I attended the 3rd Los Angeles Turkish Film Festival (LATFF) this past March at the Hollywood’s legendary Egyptian Theatre. When I first heard about the festival last summer from a friend, I honestly thought it would be almost impossible to hold a successful Turkish event in Los Angeles. First, I was so much absorbed in my work on Turkey’s popular culture exports and their role as public diplomacy tools.
We sometimes feel like L.A. gets no respect. This megalopolis of billionaire media moguls, extraordinary global food and influential SoCal culture is still often treated by New York media as a backwater of undiscovered delights. But at least the U.K.'s Guardian newspaper gets us.
The inaugural Guardian Cities brand barometer ranks world cities on everything from transport and weather to crime and social ‘buzz’ – and they won't all be pleased with the results.
This year marks the 20th anniversary of the genocide in Rwanda, and there has been a global movement to remember and educate people about what happened. Some survivors are sharing their painful memories in the United States, hoping students will listen and learn from what happened.
Screams rang out Saturday night across the Los Angeles Sports Arena as Taiwanese band Mayday brought its brand of Asian stadium rock to an all-Chinese audience for a show celebrating its 15th anniversary.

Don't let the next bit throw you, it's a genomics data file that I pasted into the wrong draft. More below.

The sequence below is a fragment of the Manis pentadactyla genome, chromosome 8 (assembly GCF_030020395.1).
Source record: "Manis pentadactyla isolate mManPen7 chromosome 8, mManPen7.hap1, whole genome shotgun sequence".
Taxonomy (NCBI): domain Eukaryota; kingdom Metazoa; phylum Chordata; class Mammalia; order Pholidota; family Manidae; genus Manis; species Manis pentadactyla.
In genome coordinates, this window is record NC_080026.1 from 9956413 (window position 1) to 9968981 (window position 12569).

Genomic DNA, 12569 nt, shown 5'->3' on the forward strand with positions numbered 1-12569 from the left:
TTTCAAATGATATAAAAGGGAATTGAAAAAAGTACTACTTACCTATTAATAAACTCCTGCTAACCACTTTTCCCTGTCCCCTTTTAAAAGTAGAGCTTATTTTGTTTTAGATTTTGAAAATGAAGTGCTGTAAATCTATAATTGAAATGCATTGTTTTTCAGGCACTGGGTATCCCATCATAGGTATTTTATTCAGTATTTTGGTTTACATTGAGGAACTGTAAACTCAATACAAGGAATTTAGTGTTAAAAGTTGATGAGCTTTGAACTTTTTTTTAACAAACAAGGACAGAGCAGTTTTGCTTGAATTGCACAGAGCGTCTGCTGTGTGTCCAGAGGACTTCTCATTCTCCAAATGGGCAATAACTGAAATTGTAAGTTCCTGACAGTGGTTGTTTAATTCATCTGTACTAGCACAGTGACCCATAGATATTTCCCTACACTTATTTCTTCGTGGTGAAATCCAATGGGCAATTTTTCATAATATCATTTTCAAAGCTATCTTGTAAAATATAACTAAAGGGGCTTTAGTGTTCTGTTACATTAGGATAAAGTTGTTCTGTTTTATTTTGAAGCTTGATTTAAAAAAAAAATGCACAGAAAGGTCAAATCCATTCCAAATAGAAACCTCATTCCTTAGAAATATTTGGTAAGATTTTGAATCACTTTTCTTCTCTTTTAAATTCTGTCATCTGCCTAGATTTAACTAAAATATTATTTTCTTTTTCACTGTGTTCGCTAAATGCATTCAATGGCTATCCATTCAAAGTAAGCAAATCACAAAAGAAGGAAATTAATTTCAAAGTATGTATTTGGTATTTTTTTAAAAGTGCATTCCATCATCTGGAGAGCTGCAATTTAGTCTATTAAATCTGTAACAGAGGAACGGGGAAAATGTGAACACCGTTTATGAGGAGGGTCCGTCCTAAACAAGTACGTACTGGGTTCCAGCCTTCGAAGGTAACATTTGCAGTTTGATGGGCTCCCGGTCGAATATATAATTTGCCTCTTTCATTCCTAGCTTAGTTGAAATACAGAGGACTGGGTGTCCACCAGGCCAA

As Chinese tourists spill from their tour bus into the Beverly Center, Charlie Gu hands each one a sleek black envelope. Inside: a Chinese-language map of the mall and a special discount card. Gu, the center's Mandarin-speaking Chinese specialist, asks shoppers about what they're looking for and circles relevant stores on the map.
If Garcetti had been speaking French on a diplomatic mission to Paris, he might have been harangued — or even hanged — for his errors. But Mexicans tend not to be such purists, and they have built up decades of tolerance for visitors from El Norte mangling their mother tongue.
Even in the easygoing, laid-back environment of modern-day Los Angeles, bringing Muslims and Jews together to talk about the Arab-Israeli conflict is viewed as playing with fire. For decades, “the Muslim-Jewish dialogue that existed in L.A. only took place at the leadership level, among a handful of left-leaning Muslim and Jewish leaders,” recalls Edina Lekovic, policy and programming director for the Muslim Public Affairs Council.